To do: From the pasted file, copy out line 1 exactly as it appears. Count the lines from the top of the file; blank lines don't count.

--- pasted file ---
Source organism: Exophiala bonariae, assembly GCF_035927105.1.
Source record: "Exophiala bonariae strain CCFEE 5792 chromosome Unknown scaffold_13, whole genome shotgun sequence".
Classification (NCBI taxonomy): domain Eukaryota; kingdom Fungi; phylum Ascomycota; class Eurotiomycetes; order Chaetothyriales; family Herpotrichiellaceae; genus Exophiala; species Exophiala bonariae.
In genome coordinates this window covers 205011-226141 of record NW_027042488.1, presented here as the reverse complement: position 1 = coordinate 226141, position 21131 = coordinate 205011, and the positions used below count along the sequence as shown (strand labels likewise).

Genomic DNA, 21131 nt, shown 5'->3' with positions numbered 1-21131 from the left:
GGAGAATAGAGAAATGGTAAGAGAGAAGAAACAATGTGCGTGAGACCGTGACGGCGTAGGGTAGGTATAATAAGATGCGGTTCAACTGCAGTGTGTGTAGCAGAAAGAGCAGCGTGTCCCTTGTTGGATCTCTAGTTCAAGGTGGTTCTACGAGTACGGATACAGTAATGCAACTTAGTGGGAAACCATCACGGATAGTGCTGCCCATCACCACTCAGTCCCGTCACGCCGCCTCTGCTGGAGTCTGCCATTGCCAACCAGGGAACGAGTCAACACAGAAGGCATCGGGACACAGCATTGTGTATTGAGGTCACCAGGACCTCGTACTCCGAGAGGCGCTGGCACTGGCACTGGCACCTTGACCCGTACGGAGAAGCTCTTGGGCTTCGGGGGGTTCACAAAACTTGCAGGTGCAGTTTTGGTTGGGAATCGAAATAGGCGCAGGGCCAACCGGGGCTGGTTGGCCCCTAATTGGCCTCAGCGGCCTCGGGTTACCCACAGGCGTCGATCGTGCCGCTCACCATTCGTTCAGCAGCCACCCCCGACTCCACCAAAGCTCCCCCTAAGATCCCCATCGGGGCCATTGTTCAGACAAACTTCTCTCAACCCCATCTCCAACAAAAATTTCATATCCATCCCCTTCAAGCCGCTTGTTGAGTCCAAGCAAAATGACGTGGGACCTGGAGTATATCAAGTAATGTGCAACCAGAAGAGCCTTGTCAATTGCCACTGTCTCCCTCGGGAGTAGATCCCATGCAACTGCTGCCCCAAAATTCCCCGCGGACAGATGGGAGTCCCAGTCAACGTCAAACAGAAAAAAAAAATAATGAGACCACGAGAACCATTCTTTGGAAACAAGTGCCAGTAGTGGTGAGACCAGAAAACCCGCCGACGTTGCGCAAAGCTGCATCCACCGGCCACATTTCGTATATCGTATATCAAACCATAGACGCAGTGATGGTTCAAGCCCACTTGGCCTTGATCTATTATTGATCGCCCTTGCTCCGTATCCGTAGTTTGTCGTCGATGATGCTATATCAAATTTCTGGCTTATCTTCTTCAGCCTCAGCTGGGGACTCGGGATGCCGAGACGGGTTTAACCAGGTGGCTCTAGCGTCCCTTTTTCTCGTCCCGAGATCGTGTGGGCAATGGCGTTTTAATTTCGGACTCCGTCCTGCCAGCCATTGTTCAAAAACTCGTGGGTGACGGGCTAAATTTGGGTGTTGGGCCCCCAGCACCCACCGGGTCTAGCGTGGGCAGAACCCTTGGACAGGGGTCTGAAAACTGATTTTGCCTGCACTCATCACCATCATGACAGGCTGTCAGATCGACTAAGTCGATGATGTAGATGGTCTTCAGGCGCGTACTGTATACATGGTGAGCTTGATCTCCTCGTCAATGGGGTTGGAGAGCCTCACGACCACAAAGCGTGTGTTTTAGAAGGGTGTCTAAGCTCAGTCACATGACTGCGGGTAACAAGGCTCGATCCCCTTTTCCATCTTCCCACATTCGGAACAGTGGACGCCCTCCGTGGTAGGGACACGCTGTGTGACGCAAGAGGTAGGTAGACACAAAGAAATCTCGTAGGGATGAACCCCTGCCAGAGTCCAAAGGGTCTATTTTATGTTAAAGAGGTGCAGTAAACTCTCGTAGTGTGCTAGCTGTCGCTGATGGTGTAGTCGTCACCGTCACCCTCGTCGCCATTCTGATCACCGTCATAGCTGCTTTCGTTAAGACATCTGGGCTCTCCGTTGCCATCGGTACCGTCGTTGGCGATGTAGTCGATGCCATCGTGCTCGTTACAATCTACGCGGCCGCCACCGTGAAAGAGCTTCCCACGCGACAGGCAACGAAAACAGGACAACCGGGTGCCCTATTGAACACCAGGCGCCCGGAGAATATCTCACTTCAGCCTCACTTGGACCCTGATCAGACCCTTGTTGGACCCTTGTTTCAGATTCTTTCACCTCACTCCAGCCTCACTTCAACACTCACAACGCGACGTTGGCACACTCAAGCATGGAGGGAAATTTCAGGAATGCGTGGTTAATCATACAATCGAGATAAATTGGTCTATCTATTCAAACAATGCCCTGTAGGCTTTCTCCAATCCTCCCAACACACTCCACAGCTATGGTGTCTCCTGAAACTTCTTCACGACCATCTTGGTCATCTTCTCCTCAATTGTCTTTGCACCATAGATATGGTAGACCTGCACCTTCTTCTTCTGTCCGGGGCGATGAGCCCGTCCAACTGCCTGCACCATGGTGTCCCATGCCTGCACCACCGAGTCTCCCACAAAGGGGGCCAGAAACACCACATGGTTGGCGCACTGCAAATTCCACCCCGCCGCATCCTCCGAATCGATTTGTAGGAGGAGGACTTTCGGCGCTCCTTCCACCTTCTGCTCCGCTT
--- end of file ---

Source organism: Exophiala bonariae, assembly GCF_035927105.1.